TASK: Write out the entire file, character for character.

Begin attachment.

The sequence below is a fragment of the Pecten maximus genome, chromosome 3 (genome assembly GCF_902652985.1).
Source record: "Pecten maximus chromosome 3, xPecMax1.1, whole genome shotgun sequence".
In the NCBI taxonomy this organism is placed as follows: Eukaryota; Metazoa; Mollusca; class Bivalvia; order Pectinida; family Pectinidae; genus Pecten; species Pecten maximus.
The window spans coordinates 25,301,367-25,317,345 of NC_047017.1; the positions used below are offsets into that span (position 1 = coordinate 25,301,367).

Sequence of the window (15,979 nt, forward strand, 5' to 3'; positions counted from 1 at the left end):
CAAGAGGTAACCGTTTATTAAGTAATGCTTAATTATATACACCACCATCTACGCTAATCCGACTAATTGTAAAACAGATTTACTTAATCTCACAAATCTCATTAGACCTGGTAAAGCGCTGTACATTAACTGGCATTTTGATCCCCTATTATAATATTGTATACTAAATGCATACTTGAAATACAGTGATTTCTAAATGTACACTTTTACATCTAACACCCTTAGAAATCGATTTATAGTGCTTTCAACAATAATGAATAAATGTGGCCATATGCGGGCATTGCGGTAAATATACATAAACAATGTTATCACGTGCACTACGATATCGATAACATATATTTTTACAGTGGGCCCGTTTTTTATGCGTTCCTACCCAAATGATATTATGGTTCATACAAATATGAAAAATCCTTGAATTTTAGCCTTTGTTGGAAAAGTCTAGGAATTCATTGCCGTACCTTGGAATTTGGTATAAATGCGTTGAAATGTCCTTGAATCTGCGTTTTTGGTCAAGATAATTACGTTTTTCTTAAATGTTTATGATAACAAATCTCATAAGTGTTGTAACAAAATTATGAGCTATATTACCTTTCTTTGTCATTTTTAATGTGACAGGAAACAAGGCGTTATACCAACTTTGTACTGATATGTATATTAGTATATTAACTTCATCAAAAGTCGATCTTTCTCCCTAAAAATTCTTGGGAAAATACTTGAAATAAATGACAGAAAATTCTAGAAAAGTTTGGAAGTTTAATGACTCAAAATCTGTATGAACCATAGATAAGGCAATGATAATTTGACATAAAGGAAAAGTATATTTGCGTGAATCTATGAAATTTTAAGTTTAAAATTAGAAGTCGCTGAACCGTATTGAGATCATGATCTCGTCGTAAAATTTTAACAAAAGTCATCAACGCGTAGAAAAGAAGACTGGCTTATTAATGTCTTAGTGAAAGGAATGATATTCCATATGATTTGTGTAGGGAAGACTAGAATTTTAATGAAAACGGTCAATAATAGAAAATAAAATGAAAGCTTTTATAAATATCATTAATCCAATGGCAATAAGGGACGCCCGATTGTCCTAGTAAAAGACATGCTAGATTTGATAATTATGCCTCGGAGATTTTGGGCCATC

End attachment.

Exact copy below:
The sequence below is a fragment of the Pecten maximus genome, chromosome 3 (genome assembly GCF_902652985.1).
Source record: "Pecten maximus chromosome 3, xPecMax1.1, whole genome shotgun sequence".
In the NCBI taxonomy this organism is placed as follows: Eukaryota; Metazoa; Mollusca; class Bivalvia; order Pectinida; family Pectinidae; genus Pecten; species Pecten maximus.
The window spans coordinates 25,301,367-25,317,345 of NC_047017.1; the positions used below are offsets into that span (position 1 = coordinate 25,301,367).

Sequence of the window (15,979 nt, forward strand, 5' to 3'; positions counted from 1 at the left end):
CAAGAGGTAACCGTTTATTAAGTAATGCTTAATTATATACACCACCATCTACGCTAATCCGACTAATTGTAAAACAGATTTACTTAATCTCACAAATCTCATTAGACCTGGTAAAGCGCTGTACATTAACTGGCATTTTGATCCCCTATTATAATATTGTATACTAAATGCATACTTGAAATACAGTGATTTCTAAATGTACACTTTTACATCTAACACCCTTAGAAATCGATTTATAGTGCTTTCAACAATAATGAATAAATGTGGCCATATGCGGGCATTGCGGTAAATATACATAAACAATGTTATCACGTGCACTACGATATCGATAACATATATTTTTACAGTGGGCCCGTTTTTTATGCGTTCCTACCCAAATGATATTATGGTTCATACAAATATGAAAAATCCTTGAATTTTAGCCTTTGTTGGAAAAGTCTAGGAATTCATTGCCGTACCTTGGAATTTGGTATAAATGCGTTGAAATGTCCTTGAATCTGCGTTTTTGGTCAAGATAATTACGTTTTTCTTAAATGTTTATGATAACAAATCTCATAAGTGTTGTAACAAAATTATGAGCTATATTACCTTTCTTTGTCATTTTTAATGTGACAGGAAACAAGGCGTTATACCAACTTTGTACTGATATGTATATTAGTATATTAACTTCATCAAAAGTCGATCTTTCTCCCTAAAAATTCTTGGGAAAATACTTGAAATAAATGACAGAAAATTCTAGAAAAGTTTGGAAGTTTAATGACTCAAAATCTGTATGAACCATAGATAAGGCAATGATAATTTGACATAAAGGAAAAGTATATTTGCGTGAATCTATGAAATTTTAAGTTTAAAATTAGAAGTCGCTGAACCGTATTGAGATCATGATCTCGTCGTAAAATTTTAACAAAAGTCATCAACGCGTAGAAAAGAAGACTGGCTTATTAATGTCTTAGTGAAAGGAATGATATTCCATATGATTTGTGTAGGGAAGACTAGAATTTTAATGAAAACGGTCAATAATAGAAAATAAAATGAAAGCTTTTATAAATATCATTAATCCAATGGCAATAAGGGACGCCCGATTGTCCTAGTAAAAGACATGCTAGATTTGATAATTATGCCTCGGAGATTTTGGGCCATC